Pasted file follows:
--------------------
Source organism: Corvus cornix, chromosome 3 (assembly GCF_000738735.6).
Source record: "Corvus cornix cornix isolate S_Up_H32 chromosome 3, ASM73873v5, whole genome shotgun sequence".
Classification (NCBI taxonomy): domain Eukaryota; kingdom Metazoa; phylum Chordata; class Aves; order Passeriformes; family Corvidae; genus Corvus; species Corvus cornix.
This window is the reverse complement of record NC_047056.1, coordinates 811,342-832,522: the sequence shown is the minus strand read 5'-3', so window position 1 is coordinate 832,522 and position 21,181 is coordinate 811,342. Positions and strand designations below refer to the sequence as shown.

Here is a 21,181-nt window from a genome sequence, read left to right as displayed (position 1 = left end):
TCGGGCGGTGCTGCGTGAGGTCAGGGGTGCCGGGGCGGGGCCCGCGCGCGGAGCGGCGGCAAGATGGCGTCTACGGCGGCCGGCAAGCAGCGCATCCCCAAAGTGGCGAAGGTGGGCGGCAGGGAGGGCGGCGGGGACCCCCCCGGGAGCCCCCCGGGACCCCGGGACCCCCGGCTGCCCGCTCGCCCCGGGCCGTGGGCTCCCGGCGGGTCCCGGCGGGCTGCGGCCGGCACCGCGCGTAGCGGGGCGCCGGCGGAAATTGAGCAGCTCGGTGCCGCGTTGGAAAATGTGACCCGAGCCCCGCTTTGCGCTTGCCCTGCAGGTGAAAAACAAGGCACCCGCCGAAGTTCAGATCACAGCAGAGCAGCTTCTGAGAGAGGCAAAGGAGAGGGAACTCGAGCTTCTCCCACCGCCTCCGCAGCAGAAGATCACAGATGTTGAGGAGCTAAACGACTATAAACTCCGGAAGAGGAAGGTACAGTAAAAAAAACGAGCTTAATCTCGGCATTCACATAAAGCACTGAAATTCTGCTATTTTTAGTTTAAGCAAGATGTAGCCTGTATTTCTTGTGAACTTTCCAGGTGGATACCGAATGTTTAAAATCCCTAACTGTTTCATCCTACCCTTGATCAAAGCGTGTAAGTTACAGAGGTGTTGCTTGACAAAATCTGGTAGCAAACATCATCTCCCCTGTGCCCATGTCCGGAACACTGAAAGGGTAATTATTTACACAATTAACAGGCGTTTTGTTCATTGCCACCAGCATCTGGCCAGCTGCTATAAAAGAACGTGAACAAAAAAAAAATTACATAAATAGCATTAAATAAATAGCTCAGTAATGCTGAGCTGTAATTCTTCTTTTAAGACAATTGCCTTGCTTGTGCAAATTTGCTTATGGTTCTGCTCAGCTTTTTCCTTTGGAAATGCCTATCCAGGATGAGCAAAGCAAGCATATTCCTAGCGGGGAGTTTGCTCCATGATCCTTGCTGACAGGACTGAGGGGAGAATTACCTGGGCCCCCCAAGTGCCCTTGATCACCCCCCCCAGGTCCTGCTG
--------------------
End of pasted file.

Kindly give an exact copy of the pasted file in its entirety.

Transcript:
Source organism: Corvus cornix, chromosome 3 (assembly GCF_000738735.6).
Source record: "Corvus cornix cornix isolate S_Up_H32 chromosome 3, ASM73873v5, whole genome shotgun sequence".
Classification (NCBI taxonomy): domain Eukaryota; kingdom Metazoa; phylum Chordata; class Aves; order Passeriformes; family Corvidae; genus Corvus; species Corvus cornix.
This window is the reverse complement of record NC_047056.1, coordinates 811,342-832,522: the sequence shown is the minus strand read 5'-3', so window position 1 is coordinate 832,522 and position 21,181 is coordinate 811,342. Positions and strand designations below refer to the sequence as shown.

Here is a 21,181-nt window from a genome sequence, read left to right as displayed (position 1 = left end):
TCGGGCGGTGCTGCGTGAGGTCAGGGGTGCCGGGGCGGGGCCCGCGCGCGGAGCGGCGGCAAGATGGCGTCTACGGCGGCCGGCAAGCAGCGCATCCCCAAAGTGGCGAAGGTGGGCGGCAGGGAGGGCGGCGGGGACCCCCCCGGGAGCCCCCCGGGACCCCGGGACCCCCGGCTGCCCGCTCGCCCCGGGCCGTGGGCTCCCGGCGGGTCCCGGCGGGCTGCGGCCGGCACCGCGCGTAGCGGGGCGCCGGCGGAAATTGAGCAGCTCGGTGCCGCGTTGGAAAATGTGACCCGAGCCCCGCTTTGCGCTTGCCCTGCAGGTGAAAAACAAGGCACCCGCCGAAGTTCAGATCACAGCAGAGCAGCTTCTGAGAGAGGCAAAGGAGAGGGAACTCGAGCTTCTCCCACCGCCTCCGCAGCAGAAGATCACAGATGTTGAGGAGCTAAACGACTATAAACTCCGGAAGAGGAAGGTACAGTAAAAAAAACGAGCTTAATCTCGGCATTCACATAAAGCACTGAAATTCTGCTATTTTTAGTTTAAGCAAGATGTAGCCTGTATTTCTTGTGAACTTTCCAGGTGGATACCGAATGTTTAAAATCCCTAACTGTTTCATCCTACCCTTGATCAAAGCGTGTAAGTTACAGAGGTGTTGCTTGACAAAATCTGGTAGCAAACATCATCTCCCCTGTGCCCATGTCCGGAACACTGAAAGGGTAATTATTTACACAATTAACAGGCGTTTTGTTCATTGCCACCAGCATCTGGCCAGCTGCTATAAAAGAACGTGAACAAAAAAAAAATTACATAAATAGCATTAAATAAATAGCTCAGTAATGCTGAGCTGTAATTCTTCTTTTAAGACAATTGCCTTGCTTGTGCAAATTTGCTTATGGTTCTGCTCAGCTTTTTCCTTTGGAAATGCCTATCCAGGATGAGCAAAGCAAGCATATTCCTAGCGGGGAGTTTGCTCCATGATCCTTGCTGACAGGACTGAGGGGAGAATTACCTGGGCCCCCCAAGTGCCCTTGATCACCCCCCCCAGGTCCTGCTG